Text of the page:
While talking to a fellow Leaguer in Las Vegas, he talked about stopping in Fort Beck - in Deseret where I used to live - and getting completely unacceptable Mexican food. This came as a bit of a surprise to me because I found the Mexican food there to be very acceptable. As he described it, I was pretty sure that he stopped at Taco John’s. Taco John’s is big on putting tater-tots in everything. Then again, so are other places within Idaho and the states around Idaho, so it’s hard to say for sure.
Anyhow, Gustavo Arellano has an article about Mexican food in the US and how American it is:
The most popular restaurant in town that day was Taco John’s. I didn’t know it then, but Taco John’s is the third-largest taco chain in the United States, with nearly 500 locations. But what lured me that morning was a drive-through line snaking out from the faux-Spanish revival building (whitewashed adobe and all) and into the street. Once I inched my rental car next to the menu, I was offered an even more outrageous simulacrum of the American Southwest: tater tots, that most Midwestern of snacks, renamed “Potato Olés” and stuffed into a breakfast burrito, nacho cheese sauce slowly oozing out from the bottom of the flour tortilla.
There is nothing remotely Mexican about Potato Olés—not even the quasi-Spanish name, which has a distinctly Castilian accent. The burrito was more insulting to me and my heritage than casting Charlton Heston as the swarthy Mexican hero in Touch of Evil. But it was intriguing enough to take back to my hotel room for a taste. There, as I experienced all of the concoction’s gooey, filling glory while chilly rain fell outside, it struck me: Mexican food has become a better culinary metaphor for America than the melting pot.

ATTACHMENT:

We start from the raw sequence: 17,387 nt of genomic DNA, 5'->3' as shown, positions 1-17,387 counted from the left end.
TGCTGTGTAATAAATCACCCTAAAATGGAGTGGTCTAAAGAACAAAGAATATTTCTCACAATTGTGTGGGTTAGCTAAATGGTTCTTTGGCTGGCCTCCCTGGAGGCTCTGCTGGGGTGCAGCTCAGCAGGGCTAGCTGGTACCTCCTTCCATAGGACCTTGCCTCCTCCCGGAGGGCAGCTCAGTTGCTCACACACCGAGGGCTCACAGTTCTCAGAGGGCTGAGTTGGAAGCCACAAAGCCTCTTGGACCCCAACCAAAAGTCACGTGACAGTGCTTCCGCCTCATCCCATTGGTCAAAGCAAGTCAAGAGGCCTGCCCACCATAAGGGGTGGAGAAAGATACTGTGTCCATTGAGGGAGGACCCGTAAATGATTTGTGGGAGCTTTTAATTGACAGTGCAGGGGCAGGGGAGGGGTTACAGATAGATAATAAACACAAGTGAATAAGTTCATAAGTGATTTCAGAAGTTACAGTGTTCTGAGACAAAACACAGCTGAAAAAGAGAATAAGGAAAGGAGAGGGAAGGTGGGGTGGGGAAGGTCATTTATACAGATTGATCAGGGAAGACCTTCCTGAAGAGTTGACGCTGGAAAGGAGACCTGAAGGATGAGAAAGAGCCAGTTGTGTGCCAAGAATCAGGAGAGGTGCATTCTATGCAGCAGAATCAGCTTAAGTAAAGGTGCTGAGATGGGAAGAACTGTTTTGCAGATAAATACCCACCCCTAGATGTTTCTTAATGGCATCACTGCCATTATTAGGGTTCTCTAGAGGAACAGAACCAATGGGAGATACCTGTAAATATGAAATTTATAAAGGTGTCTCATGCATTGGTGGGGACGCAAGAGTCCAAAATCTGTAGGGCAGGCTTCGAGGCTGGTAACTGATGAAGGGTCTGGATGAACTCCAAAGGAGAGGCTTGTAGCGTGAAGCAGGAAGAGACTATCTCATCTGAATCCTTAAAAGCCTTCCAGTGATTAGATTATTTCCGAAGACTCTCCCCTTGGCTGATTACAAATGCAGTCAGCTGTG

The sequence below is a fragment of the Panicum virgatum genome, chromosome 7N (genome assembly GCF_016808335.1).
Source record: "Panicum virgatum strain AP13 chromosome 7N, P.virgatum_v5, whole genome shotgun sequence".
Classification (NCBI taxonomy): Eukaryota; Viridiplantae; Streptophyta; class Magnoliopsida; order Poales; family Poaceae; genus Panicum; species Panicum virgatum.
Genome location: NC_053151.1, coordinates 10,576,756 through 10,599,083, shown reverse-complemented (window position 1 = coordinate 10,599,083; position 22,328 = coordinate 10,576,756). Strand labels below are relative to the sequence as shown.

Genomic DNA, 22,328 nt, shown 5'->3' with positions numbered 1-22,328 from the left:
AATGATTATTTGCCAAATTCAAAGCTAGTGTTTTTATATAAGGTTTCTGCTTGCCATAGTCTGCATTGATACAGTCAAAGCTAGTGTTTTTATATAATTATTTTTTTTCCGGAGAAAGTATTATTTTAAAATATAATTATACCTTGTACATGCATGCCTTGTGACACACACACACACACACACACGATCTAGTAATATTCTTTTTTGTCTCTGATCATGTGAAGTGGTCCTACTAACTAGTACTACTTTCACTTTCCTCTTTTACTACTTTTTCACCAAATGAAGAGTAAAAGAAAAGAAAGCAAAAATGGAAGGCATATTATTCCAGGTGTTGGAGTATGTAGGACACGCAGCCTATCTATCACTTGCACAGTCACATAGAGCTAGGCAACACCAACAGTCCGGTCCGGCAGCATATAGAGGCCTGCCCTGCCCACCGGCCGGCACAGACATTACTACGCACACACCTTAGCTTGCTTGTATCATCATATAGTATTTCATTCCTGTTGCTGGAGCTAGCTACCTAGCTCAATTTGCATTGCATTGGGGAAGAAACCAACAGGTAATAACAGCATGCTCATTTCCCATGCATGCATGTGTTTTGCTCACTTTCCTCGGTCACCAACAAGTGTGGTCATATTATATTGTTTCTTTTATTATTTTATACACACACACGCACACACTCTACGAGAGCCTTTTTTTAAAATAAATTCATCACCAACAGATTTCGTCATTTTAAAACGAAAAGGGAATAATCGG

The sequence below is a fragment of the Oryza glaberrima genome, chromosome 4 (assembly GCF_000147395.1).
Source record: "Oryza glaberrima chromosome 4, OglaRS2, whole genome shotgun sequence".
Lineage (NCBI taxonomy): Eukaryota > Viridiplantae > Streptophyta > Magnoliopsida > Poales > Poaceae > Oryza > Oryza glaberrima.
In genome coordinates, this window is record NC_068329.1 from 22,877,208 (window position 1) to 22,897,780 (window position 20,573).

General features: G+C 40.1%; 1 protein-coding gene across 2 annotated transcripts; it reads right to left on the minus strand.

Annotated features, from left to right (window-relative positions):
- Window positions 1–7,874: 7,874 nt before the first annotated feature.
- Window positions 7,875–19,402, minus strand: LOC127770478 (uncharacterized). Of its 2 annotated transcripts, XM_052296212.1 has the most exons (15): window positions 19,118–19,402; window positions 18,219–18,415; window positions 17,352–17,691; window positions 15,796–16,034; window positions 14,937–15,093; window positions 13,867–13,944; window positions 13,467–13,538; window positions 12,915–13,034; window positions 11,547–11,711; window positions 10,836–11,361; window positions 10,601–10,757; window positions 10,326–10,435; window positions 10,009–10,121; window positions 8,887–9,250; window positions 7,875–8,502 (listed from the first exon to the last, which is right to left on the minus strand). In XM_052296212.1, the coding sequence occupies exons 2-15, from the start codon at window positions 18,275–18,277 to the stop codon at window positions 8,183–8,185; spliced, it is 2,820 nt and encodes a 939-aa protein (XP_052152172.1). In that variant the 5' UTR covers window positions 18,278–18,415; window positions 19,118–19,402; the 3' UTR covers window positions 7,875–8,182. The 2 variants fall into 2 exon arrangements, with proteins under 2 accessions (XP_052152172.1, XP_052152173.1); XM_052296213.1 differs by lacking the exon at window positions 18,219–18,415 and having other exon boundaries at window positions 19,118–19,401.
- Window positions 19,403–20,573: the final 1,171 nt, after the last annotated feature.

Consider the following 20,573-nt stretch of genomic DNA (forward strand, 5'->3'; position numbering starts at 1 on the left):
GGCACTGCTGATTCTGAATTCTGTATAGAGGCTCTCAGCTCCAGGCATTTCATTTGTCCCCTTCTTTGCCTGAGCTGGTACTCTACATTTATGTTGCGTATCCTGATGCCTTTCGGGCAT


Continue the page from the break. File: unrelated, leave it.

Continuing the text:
Back home, my friends did not believe that a tater tot burrito could exist. When I showed them proof online, out came jeremiads about inauthenticity, about how I was a traitor for patronizing a Mexican chain that got its start in Wyoming, about how the avaricious gabachos had once again usurped our holy cuisine and corrupted it to fit their crude palates.
In defending that tortilla-swaddled abomination, I unknowingly joined a long, proud lineage of food heretics and lawbreakers who have been developing, adapting, and popularizing Mexican food in El Norte since before the Civil War. Tortillas and tamales have long left behind the moorings of immigrant culture and fully infiltrated every level of the American food pyramid, from state dinners at the White House to your local 7-Eleven. Decades’ worth of attempted restrictions by governments, academics, and other self-appointed custodians of purity have only made the strain stronger and more resilient. The result is a market-driven mongrel cuisine every bit as delicious and all-American as the German classics we appropriated from Frankfurt and Hamburg.
I’m all about equal opportunity. I love actual Mexican food. I love Tex-Mex. I love the bastardizations of Taco Bell and Taco John’s. We have a Taco John’s here in Callie, but not a Taco Bell. TJ’s is more expensive, but has better ingredients. If you don’t mind the tater tots. Which are actually not bad tater tots, especially if they’re right out of the pan. If you can deal with the incongruity of a tater tot infused burrito.